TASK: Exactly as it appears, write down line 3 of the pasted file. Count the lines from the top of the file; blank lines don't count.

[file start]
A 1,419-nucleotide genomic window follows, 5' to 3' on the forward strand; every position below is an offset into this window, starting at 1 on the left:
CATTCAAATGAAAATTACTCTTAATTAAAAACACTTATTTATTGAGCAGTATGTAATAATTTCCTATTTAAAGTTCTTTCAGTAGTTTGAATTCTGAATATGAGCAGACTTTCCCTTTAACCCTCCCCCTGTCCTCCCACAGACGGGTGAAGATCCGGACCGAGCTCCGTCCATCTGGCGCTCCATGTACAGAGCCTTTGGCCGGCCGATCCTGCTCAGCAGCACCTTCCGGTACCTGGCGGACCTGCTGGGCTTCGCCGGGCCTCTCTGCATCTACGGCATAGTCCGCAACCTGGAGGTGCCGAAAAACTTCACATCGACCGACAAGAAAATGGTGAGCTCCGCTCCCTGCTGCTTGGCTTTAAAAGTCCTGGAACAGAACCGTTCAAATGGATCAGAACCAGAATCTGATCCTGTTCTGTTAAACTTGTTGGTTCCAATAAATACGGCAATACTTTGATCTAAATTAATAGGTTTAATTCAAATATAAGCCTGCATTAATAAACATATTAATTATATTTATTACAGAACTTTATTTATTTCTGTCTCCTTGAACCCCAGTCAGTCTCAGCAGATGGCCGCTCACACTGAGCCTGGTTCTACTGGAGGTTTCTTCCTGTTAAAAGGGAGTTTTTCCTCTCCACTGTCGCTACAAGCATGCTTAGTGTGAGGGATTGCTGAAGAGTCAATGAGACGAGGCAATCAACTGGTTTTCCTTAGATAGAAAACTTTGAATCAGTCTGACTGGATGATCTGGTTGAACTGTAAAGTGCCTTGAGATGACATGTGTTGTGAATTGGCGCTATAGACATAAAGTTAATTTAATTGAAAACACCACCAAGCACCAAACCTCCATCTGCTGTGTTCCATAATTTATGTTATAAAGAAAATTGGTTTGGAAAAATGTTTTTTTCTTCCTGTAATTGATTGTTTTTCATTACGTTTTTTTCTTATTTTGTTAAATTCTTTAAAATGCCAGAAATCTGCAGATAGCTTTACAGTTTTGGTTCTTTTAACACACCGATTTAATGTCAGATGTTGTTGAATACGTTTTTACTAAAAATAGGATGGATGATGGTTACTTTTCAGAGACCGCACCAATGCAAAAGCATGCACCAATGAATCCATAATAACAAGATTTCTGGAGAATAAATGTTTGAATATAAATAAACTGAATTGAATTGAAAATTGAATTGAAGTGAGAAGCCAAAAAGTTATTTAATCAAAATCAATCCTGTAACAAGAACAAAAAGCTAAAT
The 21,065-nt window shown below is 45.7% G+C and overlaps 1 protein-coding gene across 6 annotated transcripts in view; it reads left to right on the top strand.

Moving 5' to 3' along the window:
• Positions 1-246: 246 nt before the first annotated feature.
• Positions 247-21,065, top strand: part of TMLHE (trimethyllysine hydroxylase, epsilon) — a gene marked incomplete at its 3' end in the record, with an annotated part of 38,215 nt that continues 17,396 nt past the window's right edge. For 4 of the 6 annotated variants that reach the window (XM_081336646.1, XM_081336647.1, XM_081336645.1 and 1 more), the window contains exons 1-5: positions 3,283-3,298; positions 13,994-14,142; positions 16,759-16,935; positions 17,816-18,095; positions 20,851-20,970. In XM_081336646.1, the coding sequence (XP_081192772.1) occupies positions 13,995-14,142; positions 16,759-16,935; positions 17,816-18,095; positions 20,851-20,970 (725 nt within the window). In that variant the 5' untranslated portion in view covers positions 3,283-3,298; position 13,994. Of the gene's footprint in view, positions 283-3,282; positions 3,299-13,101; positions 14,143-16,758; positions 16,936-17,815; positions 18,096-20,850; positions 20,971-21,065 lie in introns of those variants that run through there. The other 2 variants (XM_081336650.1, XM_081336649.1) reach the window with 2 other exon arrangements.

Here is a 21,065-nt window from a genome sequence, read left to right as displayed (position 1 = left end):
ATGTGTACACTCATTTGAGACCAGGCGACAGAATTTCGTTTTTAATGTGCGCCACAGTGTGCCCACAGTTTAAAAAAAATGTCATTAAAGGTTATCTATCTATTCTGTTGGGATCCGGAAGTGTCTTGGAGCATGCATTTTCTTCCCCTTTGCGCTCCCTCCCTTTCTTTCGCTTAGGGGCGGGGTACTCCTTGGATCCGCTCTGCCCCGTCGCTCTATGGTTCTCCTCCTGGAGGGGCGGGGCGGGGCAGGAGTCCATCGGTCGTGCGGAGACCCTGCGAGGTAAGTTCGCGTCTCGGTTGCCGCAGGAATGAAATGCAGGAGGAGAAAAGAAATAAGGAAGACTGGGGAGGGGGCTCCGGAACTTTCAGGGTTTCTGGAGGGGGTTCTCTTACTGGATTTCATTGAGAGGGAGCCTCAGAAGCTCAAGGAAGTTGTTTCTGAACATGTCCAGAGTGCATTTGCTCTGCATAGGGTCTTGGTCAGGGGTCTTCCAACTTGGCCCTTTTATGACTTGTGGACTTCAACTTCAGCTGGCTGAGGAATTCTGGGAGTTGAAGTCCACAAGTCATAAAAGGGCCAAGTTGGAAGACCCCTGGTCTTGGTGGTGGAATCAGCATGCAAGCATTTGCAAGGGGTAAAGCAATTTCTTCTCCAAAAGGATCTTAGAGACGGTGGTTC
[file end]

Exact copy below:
The 21,065-nt window shown below is 45.7% G+C and overlaps 1 protein-coding gene across 6 annotated transcripts in view; it reads left to right on the top strand.